USA v. Alejandro Correa
[DO NOT PUBLISH]
IN THE UNITED STATES COURT OF APPEALS FOR THE ELEVENTH CIRCUIT U.S. COURT OF APPEALS ________________________ ELEVENTH CIRCUIT No. 05-16440 Non-Argument Calendar ________________________ D. C. Docket No. 98-06006-CR-ASG UNITED STATES OF AMERICA,
SEPTEMBER 21, 2006 THOMAS K. KAHN CLERK FILED
Plaintiff-Appellee, versus ALEJANDRO CORREA, a.k.a. Alex Correa, a.k.a. Alex Alvarez, Defendant-Appellant.
________________________ Appeal from the United States District Court for the Southern District of Florida _________________________ (September 21, 2006) Before DUBINA, CARNES and HULL, Circuit Judges. PER CURIAM:
When this case was initially before us, we affirmed Alejandro Correa's conviction and sentence in all respects except that, on our own motion, we remanded the case "for the sole purpose of correcting the judgment to accurately reflect the criminal history category and guideline range under which Correa was sentenced." We did that because the district court had made a scrivener's error in the judgment. Although it adopted the presentence report and its recommended findings and used them to sentence Correa, the court had misstated in the actual judgment the criminal history and the guidelines range recommended in the report. We made it clear in our prior opinion that except for that one scrivener's error in the judgment, "Correa's convictions and sentences are AFFIRMED." On remand the district court corrected the scrivener's error, as we had directed it to do, but Correa asked for more. He wanted a new sentence hearing which the district court declined to give him because our limited mandate did not permit it to change Correa's sentence. The district court was correct. The law of the case doctrine and the mandate rule circumscribed its authority on remand. "The law of the case doctrine, self-imposed by the courts, operates to create efficiency, finality and obedience within the judicial system. An appellate decision binds all subsequent proceedings in the same case not only as to explicit rulings, but also as to issues decided necessarily by implication on the prior appeal."
United States v. Tamayo, 80 F.3d 1514, 1520 (11th Cir. 1996) (quotation and citations omitted). "The mandate rule is simply an application of the law of the case doctrine to a specific set of facts. Our settled circuit law obligates a district court to follow our mandates, and not to assert jurisdiction over matters outside the scope of a limited mandate, which constitutes abuse of discretion." Id. (quotation and citations omitted). Correa contends that an exception to the mandate rule applies for three reasons. First, he says that the Supreme Court's decision in United States v. Booker, 543 U.S. 220, 125 S.Ct. 738 (2005), constitutes a change in the governing law. We need not decide that because the district court in denying Correa's request to be resentenced explicitly stated that it would have imposed exactly the same sentence under the Booker regime it had imposed before that decision. A remand for the purpose of having the court restate that conclusion would be pointless. Second, Correa contends that the district court should have deviated from our mandate because two of the state court convictions considered in calculating his criminal history have since been vacated and that constitutes a change in the facts. It is not a change in the facts relevant to the only matter open to the district court due to the narrow scope of the remand. We affirmed the sentence in all respects except that we directed the district court to correct the judgment to reflect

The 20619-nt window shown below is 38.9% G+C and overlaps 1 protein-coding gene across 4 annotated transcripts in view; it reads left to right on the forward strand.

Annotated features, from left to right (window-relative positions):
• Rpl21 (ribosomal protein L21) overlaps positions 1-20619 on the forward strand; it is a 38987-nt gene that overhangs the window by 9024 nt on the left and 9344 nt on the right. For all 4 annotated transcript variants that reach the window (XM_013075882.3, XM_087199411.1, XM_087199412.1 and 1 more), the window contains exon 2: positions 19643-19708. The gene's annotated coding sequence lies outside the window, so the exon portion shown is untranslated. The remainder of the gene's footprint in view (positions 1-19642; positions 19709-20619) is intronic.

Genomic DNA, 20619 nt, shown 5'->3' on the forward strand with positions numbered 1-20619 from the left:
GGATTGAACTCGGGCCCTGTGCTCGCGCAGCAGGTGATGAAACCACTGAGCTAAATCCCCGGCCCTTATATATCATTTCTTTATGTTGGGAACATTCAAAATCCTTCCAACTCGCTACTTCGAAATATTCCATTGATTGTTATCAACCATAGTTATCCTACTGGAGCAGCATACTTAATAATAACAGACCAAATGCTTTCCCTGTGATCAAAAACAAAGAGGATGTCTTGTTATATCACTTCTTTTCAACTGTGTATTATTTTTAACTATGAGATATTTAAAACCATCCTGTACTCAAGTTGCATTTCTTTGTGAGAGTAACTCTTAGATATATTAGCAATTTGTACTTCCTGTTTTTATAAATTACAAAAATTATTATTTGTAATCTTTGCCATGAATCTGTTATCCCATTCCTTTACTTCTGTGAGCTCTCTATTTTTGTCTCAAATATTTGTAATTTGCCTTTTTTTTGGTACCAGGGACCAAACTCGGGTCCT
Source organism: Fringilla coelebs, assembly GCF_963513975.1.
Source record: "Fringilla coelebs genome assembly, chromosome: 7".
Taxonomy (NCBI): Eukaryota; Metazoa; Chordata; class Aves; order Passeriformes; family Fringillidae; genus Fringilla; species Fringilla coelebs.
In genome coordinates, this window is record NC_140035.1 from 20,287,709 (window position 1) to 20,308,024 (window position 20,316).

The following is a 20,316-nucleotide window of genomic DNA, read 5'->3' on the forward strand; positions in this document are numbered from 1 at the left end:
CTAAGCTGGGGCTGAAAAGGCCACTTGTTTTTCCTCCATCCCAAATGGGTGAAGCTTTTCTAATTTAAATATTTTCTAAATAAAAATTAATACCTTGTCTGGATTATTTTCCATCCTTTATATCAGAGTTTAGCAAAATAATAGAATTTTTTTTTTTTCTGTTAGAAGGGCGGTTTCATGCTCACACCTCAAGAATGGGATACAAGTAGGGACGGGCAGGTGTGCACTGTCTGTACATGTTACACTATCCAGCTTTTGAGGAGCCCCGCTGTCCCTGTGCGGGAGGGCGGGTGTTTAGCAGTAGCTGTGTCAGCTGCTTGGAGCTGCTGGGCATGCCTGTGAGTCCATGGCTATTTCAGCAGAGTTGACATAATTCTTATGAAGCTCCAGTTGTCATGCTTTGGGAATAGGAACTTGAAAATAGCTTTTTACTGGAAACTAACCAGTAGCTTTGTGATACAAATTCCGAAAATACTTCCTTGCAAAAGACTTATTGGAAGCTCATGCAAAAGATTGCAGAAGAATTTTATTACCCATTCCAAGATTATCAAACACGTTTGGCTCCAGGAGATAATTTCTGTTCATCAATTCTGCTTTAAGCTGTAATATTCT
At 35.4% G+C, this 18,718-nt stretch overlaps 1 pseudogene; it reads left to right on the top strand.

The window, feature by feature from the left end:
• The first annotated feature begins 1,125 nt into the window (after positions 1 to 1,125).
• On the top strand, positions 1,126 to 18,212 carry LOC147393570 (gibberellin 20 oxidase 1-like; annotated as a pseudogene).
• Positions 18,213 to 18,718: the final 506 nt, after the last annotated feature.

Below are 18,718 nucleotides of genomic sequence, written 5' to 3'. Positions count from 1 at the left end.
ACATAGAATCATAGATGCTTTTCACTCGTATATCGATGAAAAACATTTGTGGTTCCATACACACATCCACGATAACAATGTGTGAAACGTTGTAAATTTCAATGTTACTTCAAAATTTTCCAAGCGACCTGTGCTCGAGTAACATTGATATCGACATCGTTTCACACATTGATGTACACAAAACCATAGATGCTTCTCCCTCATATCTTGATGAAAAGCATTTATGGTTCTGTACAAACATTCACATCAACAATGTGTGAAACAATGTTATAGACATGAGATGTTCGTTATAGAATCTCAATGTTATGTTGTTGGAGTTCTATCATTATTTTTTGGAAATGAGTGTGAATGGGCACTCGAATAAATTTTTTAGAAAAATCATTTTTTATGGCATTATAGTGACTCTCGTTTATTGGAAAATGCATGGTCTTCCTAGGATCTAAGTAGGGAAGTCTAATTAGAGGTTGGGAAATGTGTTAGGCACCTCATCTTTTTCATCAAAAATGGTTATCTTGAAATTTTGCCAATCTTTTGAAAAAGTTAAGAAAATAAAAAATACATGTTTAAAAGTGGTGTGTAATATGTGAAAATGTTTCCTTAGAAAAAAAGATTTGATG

the criminal history and guidelines range that were set out in the presentence report which it had adopted. A subsequent change in the status of Correa's state court convictions does not change what the presentence report showed at the time of sentencing. This is not a case in which we vacated the sentence and remanded for resentencing. We expressly affirmed the sentences except for the scrivener's error, and the district court had no authority to go beyond correction of that one technical error on remand. Correa's third contention is that because of Booker and the change in status of his state court convictions it was a miscarriage of justice for the district court not to exceed our mandate and resentence him. That argument proves too much. If we adopted that definition of miscarriage of justice, countless pre-Booker sentences would have to be reopened as would all those in which a defendant succeeds in having one or more state court convictions set aside after his federal sentence was imposed. The law does not require that. AFFIRMED.
Correa's motion to file his reply brief out of time is granted. His motion to supplement the record and his motion to file a supplemental reply brief are both denied as moot.
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